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Solution for zero jitter interrupt code for 18F pics

 
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dvdb



Joined: 12 Jan 2004
Posts: 6
Location: Brussels, Belgium

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Solution for zero jitter interrupt code for 18F pics
PostPosted: Mon Dec 20, 2004 1:25 pm     Reply with quote

I am using a 18F that runs a time critical task based on timer0 that is running at the same rate as the program counter.
The intervals between actions taken some time after rollover of timer0 are critical, and interrupt driven.
To allow for some short time disables of interrupts in the main code (eg. for the internal EEPROM writing sequence) I synchonise timer0 so that it interrupts early, and then let the interrupt service code wait until timer0 reaches some predefined value.
But: here's the catch: the loop that checks timer0 obviosly generates a jitter of an amplitude that almost equals the loop time.

Eg. this simple approach (code added to measure jitter)

Code:
min=255;max=0;
SETUP_TIMER_0 (RTCC_INTERNAL|RTCC_DIV_1|RTCC_8_BIT);

for (cnt2=0;cnt2<20;cnt2++){
set_timer0(cnt2);
do{}while(get_timer0()<50);

cnt=get_timer0();
if(cnt<min){min=cnt;} //keep minimum timer value
if(cnt>max){max=cnt;} //keep max timer value

};

while(true){}; //wait for user


will give min=61, max=72.


I'd like to share a solution that allows zero jitter, provided some ASM:

Code:
for (cnt2=0;cnt2<20;cnt2++){
set_timer0(cnt2);

#ASM
movf PCL,0      //update PCLATH and PCLATU for calculated jump
wait:            //fairly straightforward waiting loop
MOVF   0xFD6,W //load timer 1
ADDLW  0xFF-40      //add offset
BNC    wait         //wait further until timer>0x40
                        //now the exact synchronising part
rlncf WREG,0               //double w first before calculated jump
addwf PCL,1                //calculated branch; 1 means store result in register
NOP
NOP
NOP

#endasm

cnt=get_timer0();
if(cnt<min){min=cnt;}
if(cnt>max){max=cnt;}
};


-> mix=max=50!, no jitter.

The idea is to jump further if timer0 is higher.

Two caveats, however:

1. the calculated jump should not cross a page boundary (unlikely but possible, so check)
BTW anybody knows how to have this checked by the compiler?

2. the ASM part should not be entered with the timer already too high, if not the calculated jump will be erratic. If not sure check before the ASM part.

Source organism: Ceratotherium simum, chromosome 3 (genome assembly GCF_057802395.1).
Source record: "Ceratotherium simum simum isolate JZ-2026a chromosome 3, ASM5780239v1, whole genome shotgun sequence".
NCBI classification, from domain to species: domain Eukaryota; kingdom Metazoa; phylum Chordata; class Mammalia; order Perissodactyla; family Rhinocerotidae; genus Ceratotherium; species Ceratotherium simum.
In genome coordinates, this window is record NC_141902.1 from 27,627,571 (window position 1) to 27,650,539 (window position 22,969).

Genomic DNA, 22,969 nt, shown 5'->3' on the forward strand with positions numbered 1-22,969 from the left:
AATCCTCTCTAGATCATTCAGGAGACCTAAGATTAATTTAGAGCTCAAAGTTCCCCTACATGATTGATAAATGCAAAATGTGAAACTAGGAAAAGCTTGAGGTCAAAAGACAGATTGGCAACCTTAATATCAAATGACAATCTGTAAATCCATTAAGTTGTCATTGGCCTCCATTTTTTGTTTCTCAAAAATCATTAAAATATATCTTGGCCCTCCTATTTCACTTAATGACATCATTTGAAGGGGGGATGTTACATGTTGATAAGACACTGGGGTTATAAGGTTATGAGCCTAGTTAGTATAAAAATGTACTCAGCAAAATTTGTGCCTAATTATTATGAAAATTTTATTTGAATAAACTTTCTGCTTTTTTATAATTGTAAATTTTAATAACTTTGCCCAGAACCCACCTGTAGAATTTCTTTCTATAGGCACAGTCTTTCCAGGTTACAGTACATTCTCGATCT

Anybody has better ideas to synchronise code exactly to a timer?
_________________
Dirk Van den Berge
yerpa



Joined: 19 Feb 2004
Posts: 58
Location: Wisconsin

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Zero jitter interrupt code
PostPosted: Fri Feb 11, 2005 1:45 pm     Reply with quote

Here is some code that worked for me on an audio application using PIC 16F876. It is not original, but I don't remember where I first found it. It worked well for the audio application with sample rate of 11 KHz.

Code:
 // INTERRUPT ROUTINE FOR RTCC...

#INT_RTCC
void time0_handler(void)
{
        #asm
sync:   btfss 1, 3               //Synchronize (de-jitter) the samples.
        goto  sync
        btfss 1, 0
        nop
        #endasm
       
   PORTB=sample;                 // Write sample to DAC.
   RTCC=0x4f;
dvdb



Joined: 12 Jan 2004
Posts: 6
Location: Brussels, Belgium

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Interesting, but how can it work
PostPosted: Fri Feb 11, 2005 3:38 pm     Reply with quote

I suppose some construction like yours should exist, but this particular one I have some difficulty with:
The first part:
Quote:
sync: btfss 1, 3 //Synchronize (de-jitter) the samples.
goto sync

is still a loop that executes 1..n times, never 1.5 times. Since the loop time is 3 cycles, at least 2 cycles worth of jitter should remain.

The second part
Quote:
btfss 1, 0
nop

can't work because it always executes in 2 cycles, regardless of the btfss skipping or not (it doesn't make a difference wether the NOP is executed or not)
So, on first sight, it doesn't appear to be able to produce zero jitter, but on occasion I'll test it, just out of curiosity.
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Dirk Van den Berge
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